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Section 11.2 Melodic Alteration

While there are more than a dozen ways to alter a melody, we will focus on seven methods of basic melodic alteration at this point of the text.

Subsection 11.2.1 Inversion

Inversion as applied to music means an idea is exactly upside-down or “mirrored” across a horizontal plane, like mountains reflected in a lake.
First, listen to the following example.
Figure 11.2.1. Bach, Invention No. 1 in C Major, BWV 772 (1723)
The first seven notes in measure 1 are inverted in measure 3, shown in the following example.
Figure 11.2.2. Melodic inversion in Invention No. 1 in C Major by J.S. Bach
Melodic inversion can be real (where every interval is exactly the same quality) or tonal (where the intervals abide by the scale or key). For the majority of this text, we will encounter tonal inversion until we discuss techniques of 20th- and 21st-century music in the final chapters of this text.

Subsection 11.2.2 Intervallic Change

Intervallic change is less exact than inversion. With intervallic change, the rhythm is generally intact and the motive relates to a previous iteration, but some of the intervals are different.
Figure 11.2.3. Ray Noble, “The Very Thought of You” (1934)
The next example has two intervals changed, one of which includes a change in contour.
Figure 11.2.4. Eric Stewart and Graham Gouldman, “I’m Not In Love” (1975)

Subsection 11.2.3 Augmentation and Diminution

Augmentation usually refers to an exact doubling of the duration of every rhythmic value in a motive or phrase.
Figure 11.2.5. Augmentation of fragment “a” in Invention No. 1 by J.S. Bach
We will discuss extension and fragmentation of motives later in this chapter.
Diminution is the opposite of augmentation and usually refers to the exact halving of the duration of every rhythmic value in a motive or phrase. However, diminution can also refer to the use of shorter rhythmic values, as in the following example.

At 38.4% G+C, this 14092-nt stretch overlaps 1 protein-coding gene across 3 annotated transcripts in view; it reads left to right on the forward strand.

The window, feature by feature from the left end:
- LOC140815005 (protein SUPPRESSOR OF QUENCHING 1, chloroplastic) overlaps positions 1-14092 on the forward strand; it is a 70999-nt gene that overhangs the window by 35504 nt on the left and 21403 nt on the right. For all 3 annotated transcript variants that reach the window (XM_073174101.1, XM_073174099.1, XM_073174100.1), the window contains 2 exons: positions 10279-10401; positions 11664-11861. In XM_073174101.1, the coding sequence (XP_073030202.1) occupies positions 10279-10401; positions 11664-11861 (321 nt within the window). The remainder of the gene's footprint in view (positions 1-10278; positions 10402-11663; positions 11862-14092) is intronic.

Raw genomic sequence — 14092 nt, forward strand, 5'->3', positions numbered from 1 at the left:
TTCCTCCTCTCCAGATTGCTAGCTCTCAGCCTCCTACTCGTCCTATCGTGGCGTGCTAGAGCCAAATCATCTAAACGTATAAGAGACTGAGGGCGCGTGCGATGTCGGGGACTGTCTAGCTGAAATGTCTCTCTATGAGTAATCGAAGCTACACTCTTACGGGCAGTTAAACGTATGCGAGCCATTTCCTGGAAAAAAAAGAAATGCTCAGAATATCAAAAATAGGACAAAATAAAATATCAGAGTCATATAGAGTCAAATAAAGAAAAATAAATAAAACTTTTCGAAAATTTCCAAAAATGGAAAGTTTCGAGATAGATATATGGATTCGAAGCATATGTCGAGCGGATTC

Figure 11.2.6. Diminution of the first four notes in “Uranus” from The Planets, Op. 32, by Gustav Holst (1916)

Subsection 11.2.4 Rhythmic Change

Similar to the inexact nature of intervallic change, label a motive as having rhythmic change when some but not all rhythmic values of the motive are varied.
Figure 11.2.7. Hurby Azor and Ray Davies, “Push It” (1987)
Imagine the effect if there had been no rhythmic change and the first measure was merely repeated.
In the next example, from Beethoven’s “Pathétique” sonata, motive 1 has dotted rhythms during the introduction of the piece.
Figure 11.2.8. Beethoven, Pathétique Sonata, Op. 13, I, Introduction (1799)
In the development section, Beethoven changes the rhythm of motive 1 then abbreviates it in the following measure when it is sequenced up a step.
Figure 11.2.9. Beethoven, Pathétique Sonata, Op. 13, I, development section

Subsection 11.2.5 Ornamentation

Ornamentation means the notes in a motive can be ornamented or embellished with passing tones, neighbor tones, and the other non-chords tones we studied in the previous chapter.
Here is an example of the ornamentation of a 4-note motive.
Figure 11.2.10. Stevie Wonder, “Sir Duke” (1976)

Subsection 11.2.6 Extension

Extension of a motive needs little explanation: additional material is added to the end of a motive upon its repetition or reoccurrence at a later point in a piece.
Refer to the “Sir Duke” example directly above and to the final measure of the J.S. Bach Invention in C Major example in the section on augmentation.

Subsection 11.2.7 Retrograde

While rare in tonal music, it is worth mentioning retrograde, which is an exact reversing of the order of notes, as can be seen in the following example from popular music.
Figure 11.2.11. Melodic Retrograde in “Toxic” by Cathy Dennis, Christian Karlsson, Pontus Winnberg, Henrik Jonback (2003)
We will not consider transposition of a motive (also known as a sequence, see Definition 9.1.11) to be a motivic alteration worth labeling since it is so common.